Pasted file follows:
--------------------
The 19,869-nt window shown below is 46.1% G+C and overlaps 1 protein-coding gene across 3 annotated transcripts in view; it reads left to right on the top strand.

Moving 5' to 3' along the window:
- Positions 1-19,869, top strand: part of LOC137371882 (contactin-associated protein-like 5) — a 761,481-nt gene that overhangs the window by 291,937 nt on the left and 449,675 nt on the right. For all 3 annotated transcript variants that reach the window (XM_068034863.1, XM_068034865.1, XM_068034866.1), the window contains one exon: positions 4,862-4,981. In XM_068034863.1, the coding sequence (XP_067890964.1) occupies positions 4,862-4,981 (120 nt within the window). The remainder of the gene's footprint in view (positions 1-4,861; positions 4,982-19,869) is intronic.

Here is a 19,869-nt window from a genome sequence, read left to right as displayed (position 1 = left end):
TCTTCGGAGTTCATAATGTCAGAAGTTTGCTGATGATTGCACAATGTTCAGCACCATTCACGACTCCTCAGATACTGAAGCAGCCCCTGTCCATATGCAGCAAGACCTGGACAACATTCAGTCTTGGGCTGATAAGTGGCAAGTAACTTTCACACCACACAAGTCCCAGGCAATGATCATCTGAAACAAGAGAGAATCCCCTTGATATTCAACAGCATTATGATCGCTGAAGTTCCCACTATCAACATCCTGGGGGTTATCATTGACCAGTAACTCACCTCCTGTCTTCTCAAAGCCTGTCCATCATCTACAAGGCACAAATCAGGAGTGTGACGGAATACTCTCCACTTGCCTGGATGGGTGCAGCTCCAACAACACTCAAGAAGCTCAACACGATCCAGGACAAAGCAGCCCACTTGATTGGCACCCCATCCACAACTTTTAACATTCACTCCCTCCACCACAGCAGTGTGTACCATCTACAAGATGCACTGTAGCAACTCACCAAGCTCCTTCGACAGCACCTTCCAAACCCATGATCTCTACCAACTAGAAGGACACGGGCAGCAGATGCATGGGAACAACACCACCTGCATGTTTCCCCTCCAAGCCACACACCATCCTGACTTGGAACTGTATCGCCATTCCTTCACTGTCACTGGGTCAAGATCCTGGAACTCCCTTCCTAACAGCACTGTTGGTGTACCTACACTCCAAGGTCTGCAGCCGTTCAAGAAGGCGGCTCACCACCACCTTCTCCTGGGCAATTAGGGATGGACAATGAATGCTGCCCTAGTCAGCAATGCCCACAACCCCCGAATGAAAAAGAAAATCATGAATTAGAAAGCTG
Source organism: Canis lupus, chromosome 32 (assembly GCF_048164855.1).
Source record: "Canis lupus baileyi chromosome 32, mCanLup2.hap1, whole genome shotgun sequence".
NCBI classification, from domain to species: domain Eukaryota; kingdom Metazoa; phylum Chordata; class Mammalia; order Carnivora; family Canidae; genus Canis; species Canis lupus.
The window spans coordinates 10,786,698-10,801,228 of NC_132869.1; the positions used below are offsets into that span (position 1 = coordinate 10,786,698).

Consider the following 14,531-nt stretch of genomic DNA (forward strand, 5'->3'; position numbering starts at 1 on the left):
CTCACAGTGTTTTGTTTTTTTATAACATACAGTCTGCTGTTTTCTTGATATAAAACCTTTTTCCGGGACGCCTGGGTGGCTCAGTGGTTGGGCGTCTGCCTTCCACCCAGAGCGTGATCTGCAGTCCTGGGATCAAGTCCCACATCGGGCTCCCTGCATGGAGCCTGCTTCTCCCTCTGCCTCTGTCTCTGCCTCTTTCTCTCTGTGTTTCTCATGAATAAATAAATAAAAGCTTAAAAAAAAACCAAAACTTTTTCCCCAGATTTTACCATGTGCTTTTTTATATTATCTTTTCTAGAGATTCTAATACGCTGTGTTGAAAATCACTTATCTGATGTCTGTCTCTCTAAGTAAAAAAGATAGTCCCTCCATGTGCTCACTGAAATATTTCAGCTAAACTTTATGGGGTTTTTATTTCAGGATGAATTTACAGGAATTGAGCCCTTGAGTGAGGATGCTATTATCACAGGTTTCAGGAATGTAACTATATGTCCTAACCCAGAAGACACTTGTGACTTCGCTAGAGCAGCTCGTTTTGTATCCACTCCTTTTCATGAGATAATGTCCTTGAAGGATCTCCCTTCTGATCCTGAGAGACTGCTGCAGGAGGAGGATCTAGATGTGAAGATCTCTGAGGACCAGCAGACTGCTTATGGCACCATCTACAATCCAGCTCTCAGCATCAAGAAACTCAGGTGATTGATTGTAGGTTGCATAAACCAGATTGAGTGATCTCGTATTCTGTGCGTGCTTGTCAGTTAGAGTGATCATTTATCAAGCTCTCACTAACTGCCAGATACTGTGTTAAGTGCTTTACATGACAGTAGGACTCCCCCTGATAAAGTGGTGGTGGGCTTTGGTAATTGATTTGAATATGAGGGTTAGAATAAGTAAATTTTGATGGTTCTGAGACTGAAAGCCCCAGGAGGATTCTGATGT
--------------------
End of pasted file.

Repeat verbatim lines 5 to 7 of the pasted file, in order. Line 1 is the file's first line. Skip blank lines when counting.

TCTTCGGAGTTCATAATGTCAGAAGTTTGCTGATGATTGCACAATGTTCAGCACCATTCACGACTCCTCAGATACTGAAGCAGCCCCTGTCCATATGCAGCAAGACCTGGACAACATTCAGTCTTGGGCTGATAAGTGGCAAGTAACTTTCACACCACACAAGTCCCAGGCAATGATCATCTGAAACAAGAGAGAATCCCCTTGATATTCAACAGCATTATGATCGCTGAAGTTCCCACTATCAACATCCTGGGGGTTATCATTGACCAGTAACTCACCTCCTGTCTTCTCAAAGCCTGTCCATCATCTACAAGGCACAAATCAGGAGTGTGACGGAATACTCTCCACTTGCCTGGATGGGTGCAGCTCCAACAACACTCAAGAAGCTCAACACGATCCAGGACAAAGCAGCCCACTTGATTGGCACCCCATCCACAACTTTTAACATTCACTCCCTCCACCACAGCAGTGTGTACCATCTACAAGATGCACTGTAGCAACTCACCAAGCTCCTTCGACAGCACCTTCCAAACCCATGATCTCTACCAACTAGAAGGACACGGGCAGCAGATGCATGGGAACAACACCACCTGCATGTTTCCCCTCCAAGCCACACACCATCCTGACTTGGAACTGTATCGCCATTCCTTCACTGTCACTGGGTCAAGATCCTGGAACTCCCTTCCTAACAGCACTGTTGGTGTACCTACACTCCAAGGTCTGCAGCCGTTCAAGAAGGCGGCTCACCACCACCTTCTCCTGGGCAATTAGGGATGGACAATGAATGCTGCCCTAGTCAGCAATGCCCACAACCCCCGAATGAAAAAGAAAATCATGAATTAGAAAGCTG
Source organism: Canis lupus, chromosome 32 (assembly GCF_048164855.1).
Source record: "Canis lupus baileyi chromosome 32, mCanLup2.hap1, whole genome shotgun sequence".